A promising young Scots footballer has confounded cardiac specialists in Glasgow with her recovery from a life-threatening heart defect.

Ten days after she was born Mia Scott was undergoing emergency, open-heart surgery to save her life.

She was born with pulmonary atresia, a condition where blood cannot flow between the right pumping chamber (right ventricle) into the lungs to pick up oxygen. 

Often, this is because the large blood vessel that carries blood to the lungs (the pulmonary artery) hasn’t developed properly, and the right ventricle is smaller than usual.

Treatment usually necessitates the insertion of a 'conduit', which is a tube containing a valve, placed to connect the right ventricle to the pulmonary artery and this was done when Mia was 13 months old.

The surgical team advised Mia’s parents, based on their experience with other children, that this conduit would likely last Mia until she was about five years old, or at best, 10.

However, after showing an interest in football at just three, the hospital check-ups came and went and she continued to thrive.

The Herald: Mia Scott has set her sights on a career in professional footballer despite being born with a serious heart problemMia Scott has set her sights on a career in professional footballer despite being born with a serious heart problem (Image: NHS GGC)

At ten she was told by cardiologists that her VO2 Max  was "better than some people with a healthy heart."

This is the amount of oxygen your body uses while exercising as hard as you can and is used to measure fitness levels. 

It wasn't until she was 15 that she required corrective, open-heart surgery. 

The 16-year-old, who lives in Clarkston and has played for the national team, is still in recovery but is focussed on getting back on the pitch.

"Growing up, I didn't think of myself having a heart defect, I felt healthy," said Mia.

"The conduit that I received when I was a baby lasted far longer than any of us expected.

"At appointments, the doctors were telling me that my VO2 Max levels were better than some people with a healthy heart.

The Herald:

"Then, when I reached 13, I finally started to feel a bit breathless and my chest was becoming tight, and exhaustion was creeping in during some matches.

"It was at that point that doctors told me that my conduit was finally reaching its time to be replaced and I was taken in for the ballooning of the conduit to give me a bit more time."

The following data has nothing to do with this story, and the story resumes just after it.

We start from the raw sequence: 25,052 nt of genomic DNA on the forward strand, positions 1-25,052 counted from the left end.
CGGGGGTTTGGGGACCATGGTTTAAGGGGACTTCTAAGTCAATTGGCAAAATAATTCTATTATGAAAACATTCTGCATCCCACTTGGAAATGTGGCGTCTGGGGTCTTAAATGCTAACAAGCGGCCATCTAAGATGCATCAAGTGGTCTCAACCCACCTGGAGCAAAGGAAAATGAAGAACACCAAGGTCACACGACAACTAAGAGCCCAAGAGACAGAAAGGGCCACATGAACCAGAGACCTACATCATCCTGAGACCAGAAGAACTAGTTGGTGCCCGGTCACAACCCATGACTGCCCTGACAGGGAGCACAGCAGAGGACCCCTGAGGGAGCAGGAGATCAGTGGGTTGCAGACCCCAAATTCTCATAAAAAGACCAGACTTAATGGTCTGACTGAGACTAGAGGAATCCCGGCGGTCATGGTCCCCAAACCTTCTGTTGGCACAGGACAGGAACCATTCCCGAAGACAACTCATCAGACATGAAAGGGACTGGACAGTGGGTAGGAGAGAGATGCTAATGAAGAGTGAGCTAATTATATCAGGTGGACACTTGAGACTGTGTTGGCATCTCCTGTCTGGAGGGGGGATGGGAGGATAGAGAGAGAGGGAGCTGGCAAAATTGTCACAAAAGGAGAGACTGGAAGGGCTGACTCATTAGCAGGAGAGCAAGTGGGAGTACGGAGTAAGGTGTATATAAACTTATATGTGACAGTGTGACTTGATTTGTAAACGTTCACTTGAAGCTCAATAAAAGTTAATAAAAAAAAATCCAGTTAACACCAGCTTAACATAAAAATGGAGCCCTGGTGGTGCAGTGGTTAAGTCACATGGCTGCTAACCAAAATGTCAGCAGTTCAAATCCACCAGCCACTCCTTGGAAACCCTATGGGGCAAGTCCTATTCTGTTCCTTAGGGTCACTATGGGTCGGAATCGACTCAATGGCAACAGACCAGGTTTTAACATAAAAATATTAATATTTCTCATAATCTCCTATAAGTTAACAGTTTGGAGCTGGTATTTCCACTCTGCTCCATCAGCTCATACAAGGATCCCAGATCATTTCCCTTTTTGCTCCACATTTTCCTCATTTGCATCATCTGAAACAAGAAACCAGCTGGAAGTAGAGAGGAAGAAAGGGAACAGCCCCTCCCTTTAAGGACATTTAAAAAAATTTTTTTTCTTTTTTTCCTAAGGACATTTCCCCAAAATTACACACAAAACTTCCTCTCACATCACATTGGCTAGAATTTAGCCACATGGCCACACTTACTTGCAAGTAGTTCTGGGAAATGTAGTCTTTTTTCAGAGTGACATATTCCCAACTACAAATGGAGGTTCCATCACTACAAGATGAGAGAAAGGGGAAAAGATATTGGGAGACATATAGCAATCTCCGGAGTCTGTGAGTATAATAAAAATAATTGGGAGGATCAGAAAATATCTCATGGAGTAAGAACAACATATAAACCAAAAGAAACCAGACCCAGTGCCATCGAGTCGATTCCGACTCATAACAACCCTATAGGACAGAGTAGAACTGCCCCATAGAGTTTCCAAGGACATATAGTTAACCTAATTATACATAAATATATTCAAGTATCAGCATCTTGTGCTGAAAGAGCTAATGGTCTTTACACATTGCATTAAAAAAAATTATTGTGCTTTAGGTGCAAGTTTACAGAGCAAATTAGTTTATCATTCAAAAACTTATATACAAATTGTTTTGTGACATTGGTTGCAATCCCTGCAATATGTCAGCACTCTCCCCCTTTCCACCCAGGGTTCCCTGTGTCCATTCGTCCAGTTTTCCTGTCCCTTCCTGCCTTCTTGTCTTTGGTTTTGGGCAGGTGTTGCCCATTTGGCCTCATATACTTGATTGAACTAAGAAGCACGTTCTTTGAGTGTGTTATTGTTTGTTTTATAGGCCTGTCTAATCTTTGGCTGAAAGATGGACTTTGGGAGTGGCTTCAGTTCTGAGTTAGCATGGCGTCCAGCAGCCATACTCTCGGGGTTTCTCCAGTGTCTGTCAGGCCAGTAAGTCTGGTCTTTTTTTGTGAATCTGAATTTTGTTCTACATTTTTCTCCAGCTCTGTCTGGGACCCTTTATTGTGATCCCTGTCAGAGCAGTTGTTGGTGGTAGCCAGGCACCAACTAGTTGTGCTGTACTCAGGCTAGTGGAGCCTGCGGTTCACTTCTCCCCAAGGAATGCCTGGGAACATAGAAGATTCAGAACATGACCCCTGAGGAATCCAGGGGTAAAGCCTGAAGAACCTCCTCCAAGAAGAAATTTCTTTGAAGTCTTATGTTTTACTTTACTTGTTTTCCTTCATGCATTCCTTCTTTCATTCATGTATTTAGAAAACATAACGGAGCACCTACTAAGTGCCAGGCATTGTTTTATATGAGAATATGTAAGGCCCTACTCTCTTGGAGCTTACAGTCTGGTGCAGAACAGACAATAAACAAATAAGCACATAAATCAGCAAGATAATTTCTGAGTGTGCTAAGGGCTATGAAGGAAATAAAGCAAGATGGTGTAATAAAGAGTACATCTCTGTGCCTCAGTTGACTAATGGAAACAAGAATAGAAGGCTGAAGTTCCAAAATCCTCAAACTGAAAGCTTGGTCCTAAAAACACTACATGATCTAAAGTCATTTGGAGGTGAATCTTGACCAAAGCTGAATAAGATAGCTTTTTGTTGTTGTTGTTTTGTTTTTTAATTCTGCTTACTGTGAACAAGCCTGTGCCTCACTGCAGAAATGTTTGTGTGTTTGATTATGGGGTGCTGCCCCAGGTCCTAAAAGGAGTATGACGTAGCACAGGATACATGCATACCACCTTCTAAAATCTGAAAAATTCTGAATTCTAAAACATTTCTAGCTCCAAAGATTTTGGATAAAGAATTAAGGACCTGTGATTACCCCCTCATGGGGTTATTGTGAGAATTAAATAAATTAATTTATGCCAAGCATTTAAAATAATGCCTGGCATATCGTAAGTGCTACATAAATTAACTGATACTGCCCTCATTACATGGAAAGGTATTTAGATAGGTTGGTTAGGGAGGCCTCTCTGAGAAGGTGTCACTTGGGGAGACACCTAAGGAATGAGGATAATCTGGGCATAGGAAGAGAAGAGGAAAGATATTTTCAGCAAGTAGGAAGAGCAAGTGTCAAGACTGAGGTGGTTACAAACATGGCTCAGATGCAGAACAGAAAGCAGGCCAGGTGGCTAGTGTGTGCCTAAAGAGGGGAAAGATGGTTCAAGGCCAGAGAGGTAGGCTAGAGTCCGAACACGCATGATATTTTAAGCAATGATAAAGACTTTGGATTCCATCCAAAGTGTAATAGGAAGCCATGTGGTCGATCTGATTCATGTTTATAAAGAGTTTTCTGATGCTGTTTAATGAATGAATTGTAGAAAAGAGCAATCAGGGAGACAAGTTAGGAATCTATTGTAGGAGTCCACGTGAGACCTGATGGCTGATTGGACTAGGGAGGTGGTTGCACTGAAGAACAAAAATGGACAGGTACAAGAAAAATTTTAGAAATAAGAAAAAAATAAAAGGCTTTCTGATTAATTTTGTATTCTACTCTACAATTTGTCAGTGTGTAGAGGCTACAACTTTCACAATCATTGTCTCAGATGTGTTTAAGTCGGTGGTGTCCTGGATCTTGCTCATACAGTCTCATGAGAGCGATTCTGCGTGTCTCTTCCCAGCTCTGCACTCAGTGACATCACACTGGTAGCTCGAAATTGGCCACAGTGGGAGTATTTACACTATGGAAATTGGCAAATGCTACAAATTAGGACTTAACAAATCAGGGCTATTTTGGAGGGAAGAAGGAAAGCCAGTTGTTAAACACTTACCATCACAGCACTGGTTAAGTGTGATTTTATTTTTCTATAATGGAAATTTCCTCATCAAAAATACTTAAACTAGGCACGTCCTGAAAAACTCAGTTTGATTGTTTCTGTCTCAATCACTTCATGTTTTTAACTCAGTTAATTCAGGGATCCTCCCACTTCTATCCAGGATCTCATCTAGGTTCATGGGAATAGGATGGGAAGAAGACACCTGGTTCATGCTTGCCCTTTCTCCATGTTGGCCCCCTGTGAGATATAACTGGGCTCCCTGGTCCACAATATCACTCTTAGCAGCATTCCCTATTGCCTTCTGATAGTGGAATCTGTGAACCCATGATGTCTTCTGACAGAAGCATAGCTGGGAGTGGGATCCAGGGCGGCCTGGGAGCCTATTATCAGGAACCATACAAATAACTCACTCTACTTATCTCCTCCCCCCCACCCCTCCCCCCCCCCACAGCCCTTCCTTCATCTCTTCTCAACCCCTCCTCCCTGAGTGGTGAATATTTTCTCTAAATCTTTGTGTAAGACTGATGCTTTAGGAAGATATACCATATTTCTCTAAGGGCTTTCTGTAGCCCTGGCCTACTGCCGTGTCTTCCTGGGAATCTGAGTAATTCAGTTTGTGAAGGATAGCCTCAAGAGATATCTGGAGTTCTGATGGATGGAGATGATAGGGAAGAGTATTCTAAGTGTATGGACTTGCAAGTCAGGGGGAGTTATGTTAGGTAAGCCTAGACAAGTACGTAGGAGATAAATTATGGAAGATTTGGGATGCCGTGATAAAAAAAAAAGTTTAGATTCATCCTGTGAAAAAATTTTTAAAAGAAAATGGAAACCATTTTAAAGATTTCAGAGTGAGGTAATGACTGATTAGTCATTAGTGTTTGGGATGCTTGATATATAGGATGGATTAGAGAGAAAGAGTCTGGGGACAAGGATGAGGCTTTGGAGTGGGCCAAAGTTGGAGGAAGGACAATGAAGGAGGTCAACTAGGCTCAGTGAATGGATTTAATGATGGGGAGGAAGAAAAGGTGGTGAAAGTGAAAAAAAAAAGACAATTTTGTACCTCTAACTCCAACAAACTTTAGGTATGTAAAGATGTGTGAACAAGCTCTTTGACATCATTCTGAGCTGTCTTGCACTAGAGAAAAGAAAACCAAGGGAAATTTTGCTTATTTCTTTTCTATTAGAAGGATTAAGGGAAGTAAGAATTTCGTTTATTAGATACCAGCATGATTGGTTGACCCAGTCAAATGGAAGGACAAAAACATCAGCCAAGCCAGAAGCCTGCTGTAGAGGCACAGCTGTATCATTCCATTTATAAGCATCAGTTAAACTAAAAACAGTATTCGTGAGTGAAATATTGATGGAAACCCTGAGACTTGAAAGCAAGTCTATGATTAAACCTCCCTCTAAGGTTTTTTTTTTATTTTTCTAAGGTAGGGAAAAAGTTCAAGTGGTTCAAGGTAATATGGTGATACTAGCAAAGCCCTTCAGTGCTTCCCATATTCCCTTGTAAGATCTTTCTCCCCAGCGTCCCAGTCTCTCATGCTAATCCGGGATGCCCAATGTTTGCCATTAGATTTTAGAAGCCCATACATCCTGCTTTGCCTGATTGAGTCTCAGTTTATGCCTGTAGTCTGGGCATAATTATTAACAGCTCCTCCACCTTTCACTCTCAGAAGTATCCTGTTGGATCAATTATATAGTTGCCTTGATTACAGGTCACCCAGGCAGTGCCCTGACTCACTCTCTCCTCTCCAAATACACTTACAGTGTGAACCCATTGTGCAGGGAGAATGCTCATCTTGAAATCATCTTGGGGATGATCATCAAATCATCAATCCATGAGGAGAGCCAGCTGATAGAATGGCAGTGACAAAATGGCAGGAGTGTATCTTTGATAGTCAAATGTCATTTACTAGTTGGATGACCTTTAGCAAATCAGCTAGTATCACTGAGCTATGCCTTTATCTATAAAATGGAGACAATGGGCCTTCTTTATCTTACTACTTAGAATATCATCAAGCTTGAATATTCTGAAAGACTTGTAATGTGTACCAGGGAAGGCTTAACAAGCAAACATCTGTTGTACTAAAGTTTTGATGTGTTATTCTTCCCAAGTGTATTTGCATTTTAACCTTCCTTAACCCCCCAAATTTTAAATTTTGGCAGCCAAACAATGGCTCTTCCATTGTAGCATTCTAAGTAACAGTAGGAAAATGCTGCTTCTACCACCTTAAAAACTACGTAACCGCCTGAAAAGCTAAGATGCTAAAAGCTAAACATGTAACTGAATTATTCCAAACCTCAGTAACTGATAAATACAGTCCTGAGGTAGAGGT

Receiving her first Cap for her country was a dream come true for the teenager. She was invited to return to play for Celtic Under-16s and attended two Scotland Under 16s training camps.


At the beginning of this season, Mia returned to play for Glasgow City and was training four nights a week with her club and playing a match at the weekend.

She received a replacement, donor conduit at the Royal Hospital for Children in Glasgow last month under the care of Professor Mark Danton, who had performed her earlier surgery.

One week before she went under the knife she was playing football with Glasgow City Under-18s.

"I am being sensible with my recovery, but I have one dream in sight and that’s to be back on that pitch," she said.

"I don’t see this surgery as hindering me. It is the opposite.

"Now, I hope to be even stronger. I can’t wait to get back to my team at Glasgow City and I dream of playing for the Scotland squad once again."

Congenital heart disease (CHD) is one of the most common types of birth defect, affecting almost 1 in 100 babies born in the UK. More patients are now surviving into adulthood but require life-long monitoring and in many cases repeat surgeries.

Her mother, Lynn, said: "I have a message to all the parents whose kids might have just been diagnosed with a heart defect.

"There is a chance at a bright future. Live every day with them.

"Not every child is going to be as fortunate as Mia but there will be areas of enjoyment and activity that they can take part in.

"They will go on to be passionate about something and will find something that they love.”